We love Peeps. How can we not?

Taylor from Canada loves Peeps,      too/Ryn Gargulinski

Taylor from Canada loves Peeps, too. I would say he came all the way to Tucson just to get Peeps but I'd be lying/Ryn Gargulinski

Anyone who is not wholly enamored by the gushy little marshmallow candy is not a true American.

Peeps have everything this country craves: a highly synthetic makeup, bulk packaging and sugar, sugar, sugar.

Heck, Peeps may even be more American than baseball, apple pie or really bad reality TV.

Peeps are even evolving to fit our times. They are politically correct – now in six colors – and fit in with any diet or lifestyle – now with a few designs in sugar-free. The Christmas line is called the “holiday” variety and Peeps are also customized for Valentine’s and Halloween.

For the first time ever, a Peeps fest graced the streets of the company’s hometown Bethlehem, Penn., as part of the holiday celebration in December.

Sam Born is the driving force behind the mushy little critters who started the “Just Born” chocolate company in 1917. Even though he didn’t invent Peeps per se – but rather acquired the Peeps-making Rodda Candy Company in 1953 – the guy was a genius.

One of Sam’s brilliant inventions was a machine that automatically put sticks in lollipops, surely saving trillions of man hours and ensuring Kojak had a trademark.

Peeps mass production/Ryn Gargulinski

Peeps mass production/Ryn Gargulinski

Sam’s brother, Bob, was just as savvy. He came up with a way to mass produce Peeps in 1954.

Each marshmallow chick used to take 27 hours to make by hand while lovingly squirting marshmallow goo out of a pastry tube. Now machines crank out thousands of Peeps, with each candy taking six minutes each.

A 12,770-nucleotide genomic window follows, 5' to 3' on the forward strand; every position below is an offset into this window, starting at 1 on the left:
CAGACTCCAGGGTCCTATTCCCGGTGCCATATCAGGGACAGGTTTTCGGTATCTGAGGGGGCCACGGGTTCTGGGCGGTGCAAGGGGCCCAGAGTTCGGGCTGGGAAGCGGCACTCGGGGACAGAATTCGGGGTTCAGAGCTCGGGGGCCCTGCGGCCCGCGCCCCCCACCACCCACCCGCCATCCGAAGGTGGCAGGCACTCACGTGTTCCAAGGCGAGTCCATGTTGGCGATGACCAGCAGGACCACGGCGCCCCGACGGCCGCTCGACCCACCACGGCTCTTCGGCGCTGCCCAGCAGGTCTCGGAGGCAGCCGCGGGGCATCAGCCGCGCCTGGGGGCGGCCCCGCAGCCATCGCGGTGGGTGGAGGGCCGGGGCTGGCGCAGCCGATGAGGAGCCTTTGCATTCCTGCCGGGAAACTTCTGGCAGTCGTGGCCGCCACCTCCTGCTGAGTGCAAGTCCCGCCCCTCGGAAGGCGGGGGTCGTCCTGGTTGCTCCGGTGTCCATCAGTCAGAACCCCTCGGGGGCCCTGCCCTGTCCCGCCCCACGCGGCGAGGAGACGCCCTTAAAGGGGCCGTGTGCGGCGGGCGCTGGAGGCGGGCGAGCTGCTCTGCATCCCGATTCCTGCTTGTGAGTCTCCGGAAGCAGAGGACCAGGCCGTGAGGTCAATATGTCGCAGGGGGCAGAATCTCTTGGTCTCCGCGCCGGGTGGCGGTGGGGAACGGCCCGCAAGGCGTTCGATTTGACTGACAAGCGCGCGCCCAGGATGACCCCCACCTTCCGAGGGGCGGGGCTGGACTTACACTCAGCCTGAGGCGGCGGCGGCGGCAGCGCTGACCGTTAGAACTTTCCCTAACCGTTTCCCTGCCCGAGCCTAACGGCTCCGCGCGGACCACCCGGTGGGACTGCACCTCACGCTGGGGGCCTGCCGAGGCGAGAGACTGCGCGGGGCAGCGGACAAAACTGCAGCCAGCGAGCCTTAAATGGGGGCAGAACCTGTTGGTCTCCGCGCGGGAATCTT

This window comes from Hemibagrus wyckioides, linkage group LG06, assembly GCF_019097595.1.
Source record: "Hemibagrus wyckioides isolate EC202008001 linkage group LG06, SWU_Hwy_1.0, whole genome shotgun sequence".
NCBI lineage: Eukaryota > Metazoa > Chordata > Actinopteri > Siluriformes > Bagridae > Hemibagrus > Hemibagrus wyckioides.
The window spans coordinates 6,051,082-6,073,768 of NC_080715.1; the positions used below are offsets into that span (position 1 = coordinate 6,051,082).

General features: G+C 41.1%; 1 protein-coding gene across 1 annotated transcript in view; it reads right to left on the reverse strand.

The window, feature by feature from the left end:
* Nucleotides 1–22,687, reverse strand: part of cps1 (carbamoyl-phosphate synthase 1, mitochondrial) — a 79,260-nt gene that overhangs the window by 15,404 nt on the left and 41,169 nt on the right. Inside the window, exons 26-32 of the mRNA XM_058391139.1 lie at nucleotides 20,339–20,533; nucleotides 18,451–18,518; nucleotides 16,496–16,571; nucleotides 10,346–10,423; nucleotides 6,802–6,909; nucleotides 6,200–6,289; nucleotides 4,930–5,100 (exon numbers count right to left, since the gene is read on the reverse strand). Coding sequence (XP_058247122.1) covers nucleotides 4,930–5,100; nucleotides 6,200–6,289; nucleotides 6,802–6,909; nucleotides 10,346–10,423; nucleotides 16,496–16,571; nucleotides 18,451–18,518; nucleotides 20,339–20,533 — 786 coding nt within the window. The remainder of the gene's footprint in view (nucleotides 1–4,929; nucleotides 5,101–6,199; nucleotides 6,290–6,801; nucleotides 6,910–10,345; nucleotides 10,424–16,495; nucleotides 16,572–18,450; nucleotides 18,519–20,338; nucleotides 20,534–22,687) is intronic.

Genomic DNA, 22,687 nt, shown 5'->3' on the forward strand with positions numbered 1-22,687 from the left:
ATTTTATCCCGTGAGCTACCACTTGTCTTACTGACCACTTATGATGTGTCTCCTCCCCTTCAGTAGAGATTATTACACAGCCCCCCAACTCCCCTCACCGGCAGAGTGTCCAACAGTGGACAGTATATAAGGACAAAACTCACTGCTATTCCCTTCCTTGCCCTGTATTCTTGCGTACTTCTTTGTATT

The only thing still done by hand is the addition of the eyeballs and any designs. People must be clamoring to work in the eyeball section of the Peep factory.

By the 1960s, Peeps got their sticky fingers into the Halloween and holiday markets, with pumpkins, black cats, snowmen and Christmas trees. In the 1980s they started cranking out more festive designs that even included a giant marshmallow bunny.

Peep bunnies in lavender/Ryn Gargulinski

Peep bunnies in lavender/Ryn Gargulinski

Once the 1990s hit, Peeps just went crazy adding more colors, more designs, more holidays, new packaging and even Peeps decorating kits where you can hook up a Peeps jack-o-lantern with a little tube of black something. If that’s not enough, Peep chicks now come nestled inside a chocolate egg and new flavors are on the market.

Some Peeps are formulated to taste like vanilla cream, cookies and cocoa.

We’re on Peeps overload – and we couldn’t be happier.

Original Peeps were yellow chicks/Ryn Gargulinski

Original yellow chicks/Ryn Gargulinski

Our first love of Peeps may have stemmed from being allowed to eat all that pure sugar before breakfast on Easter and other holiday mornings.  A box or two of Peeps makes Frankenberry healthier than flax and granola.

Even if we gave up eating Peeps because it’s become too painful to come down from a sugar rush, we can still adore the concept.

We can always keep them close to our hearts.

And we can always proclaim our true nature: “I must be American because I love Peeps.”


Ryn Gargulinski is a poet, artist, performer and TucsonCitizen.com Ryngmaster who loves Peeps nearly as much as she loves Sawyer. Her column appears every Friday on Rynski’s Blogski. Her art, writing and more is at RynRules.com and Rynski.Etsy.com. E-mail rynski@tucsoncitizen.com.

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